Leadpages Looks (and Feels) Different These Days. Here’s Why.

It’s all about you.

In fact, it always has been. Before Leadpages was Leadpages, it was a blog where founder Clay Collins occasionally posted videos dissecting landing pages. Eventually, in response to reader requests, he began releasing landing page templates. And as that audience tested the templates, provided feedback, and began asking for more, Leadpages grew into a company.

As of last week, the public face of that company looks a little bit different. You’ve probably noticed it if you’ve visited this blog, or signed into your Leadpages account: new look, new logo, new layouts, new overall feel.

And, again, it’s all about you. Which isn’t to say that this redesign is guaranteed to please everyone. But from start to finish, it’s intended to put our users—and all the other marketers and entrepreneurs in our community who have been generously vocal about what they need—front and center.

That’s the main thing I took away from a recent chat with one of the primary architects of the evolving Leadpages brand: UX Design Manager Greg Howell. I sat down with him to get his perspective on what went into our new look and feel, as well as his recommendations for any other business considering refreshing their brand (or even thinking about it for the first time).

So, what exactly is a brand?

UX Design Manager Greg Howell
UX Design Manager Greg Howell

Greg lives and breathes branding. After earning a BFA in design, he began working with agencies and corporations on brand and communication design, specializing in defining corporate identity through design—everything from logos to websites to user experience.

There’s a famous quote about branding attributed to Amazon founder Jeff Bezos:

“Your brand is what people say about you when you’re not in the room.”

It’s a good starting point, but it’s not exactly actionable advice when you’re trying to build your own brand. I suspected Greg would have more to add to the picture.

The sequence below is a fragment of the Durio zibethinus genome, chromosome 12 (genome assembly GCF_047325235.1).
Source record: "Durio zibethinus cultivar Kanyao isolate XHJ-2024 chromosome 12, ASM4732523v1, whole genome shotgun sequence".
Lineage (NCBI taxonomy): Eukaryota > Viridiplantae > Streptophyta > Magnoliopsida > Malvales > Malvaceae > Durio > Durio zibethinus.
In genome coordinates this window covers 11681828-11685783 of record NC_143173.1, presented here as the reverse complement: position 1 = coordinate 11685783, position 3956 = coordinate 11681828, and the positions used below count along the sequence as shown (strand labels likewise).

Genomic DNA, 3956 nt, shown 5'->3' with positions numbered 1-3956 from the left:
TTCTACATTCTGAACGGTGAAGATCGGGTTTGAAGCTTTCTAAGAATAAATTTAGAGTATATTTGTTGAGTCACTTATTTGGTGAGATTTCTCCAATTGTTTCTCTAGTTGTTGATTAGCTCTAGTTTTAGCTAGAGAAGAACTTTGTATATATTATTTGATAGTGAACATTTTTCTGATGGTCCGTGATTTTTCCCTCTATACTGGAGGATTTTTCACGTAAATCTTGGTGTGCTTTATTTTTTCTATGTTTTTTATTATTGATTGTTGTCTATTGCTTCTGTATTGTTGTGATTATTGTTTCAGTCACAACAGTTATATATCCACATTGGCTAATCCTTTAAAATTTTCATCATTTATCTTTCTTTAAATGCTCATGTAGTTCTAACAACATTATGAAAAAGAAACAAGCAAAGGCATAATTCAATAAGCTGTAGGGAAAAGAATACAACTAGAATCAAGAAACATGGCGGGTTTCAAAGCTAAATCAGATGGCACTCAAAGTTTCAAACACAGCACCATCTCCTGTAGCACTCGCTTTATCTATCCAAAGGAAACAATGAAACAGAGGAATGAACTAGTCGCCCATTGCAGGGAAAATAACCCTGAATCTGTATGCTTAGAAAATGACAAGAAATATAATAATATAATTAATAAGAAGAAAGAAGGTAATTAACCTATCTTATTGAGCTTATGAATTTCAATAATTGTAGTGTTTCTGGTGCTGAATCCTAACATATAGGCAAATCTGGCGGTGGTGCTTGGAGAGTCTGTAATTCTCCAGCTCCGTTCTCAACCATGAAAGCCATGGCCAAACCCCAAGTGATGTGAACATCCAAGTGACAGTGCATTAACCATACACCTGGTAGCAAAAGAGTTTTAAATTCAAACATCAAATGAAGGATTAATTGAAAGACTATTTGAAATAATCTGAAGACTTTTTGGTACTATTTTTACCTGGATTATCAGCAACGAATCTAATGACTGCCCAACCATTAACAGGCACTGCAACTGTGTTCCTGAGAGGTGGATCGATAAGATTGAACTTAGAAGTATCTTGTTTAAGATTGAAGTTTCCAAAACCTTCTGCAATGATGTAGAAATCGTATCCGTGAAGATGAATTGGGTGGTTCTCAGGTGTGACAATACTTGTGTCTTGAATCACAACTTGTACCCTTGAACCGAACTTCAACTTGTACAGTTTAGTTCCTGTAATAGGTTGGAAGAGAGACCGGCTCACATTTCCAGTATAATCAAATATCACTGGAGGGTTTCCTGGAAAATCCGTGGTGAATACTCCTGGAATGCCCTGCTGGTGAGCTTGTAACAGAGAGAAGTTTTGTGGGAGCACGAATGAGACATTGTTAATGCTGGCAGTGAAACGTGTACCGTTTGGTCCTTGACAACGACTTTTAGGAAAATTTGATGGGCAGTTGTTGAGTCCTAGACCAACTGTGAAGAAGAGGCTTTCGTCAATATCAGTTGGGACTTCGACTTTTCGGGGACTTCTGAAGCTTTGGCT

He did. “It’s a little more nuanced than that,” he says. The first thing to note about brand is that it pervades every part of the experience your customers have with you. Of course, the extent of that experience depends heavily on your business model.

Greg gives some examples: “If you’re Target, the brand experience extends to what your experience is like inside the store. With Amazon, it’s the experience checking out and finding the products that you want. A large part of the brand experience is also: was it delivered on time? Was it exactly what I was expecting? All of these things are how you engage with the brand, and they shape your thoughts on that engagement.”

A brand’s traits—its core personality—start to take shape at this point, as the customer reflects on their experience with the company. “Are they chummy and friendly? Do you rely on them? Or is it a brand that you look to to teach you something new each and every day? What role does it play in your life?”

For that reason, it’s hard to predict exactly what your brand will look like when your company’s brand new. You can plan to serve customers in a positive way that reinforces your own idea of your company’s character, but until they’re actually there, you can’t fully understand your brand.

When is it time to start thinking about your brand?

Many startups and small businesses don’t pay much attention to branding starting off. They’ll probably choose a name and design a logo, but beyond that, well … when you’re trying to launch a rocket ship you might not worry about the color of the paint.

But when should brand enter the equation?

Greg’s answer: “Brand’s always part of the equation.” But if you’re just starting out it’s not necessarily crucial to do formal branding exercises. He continues: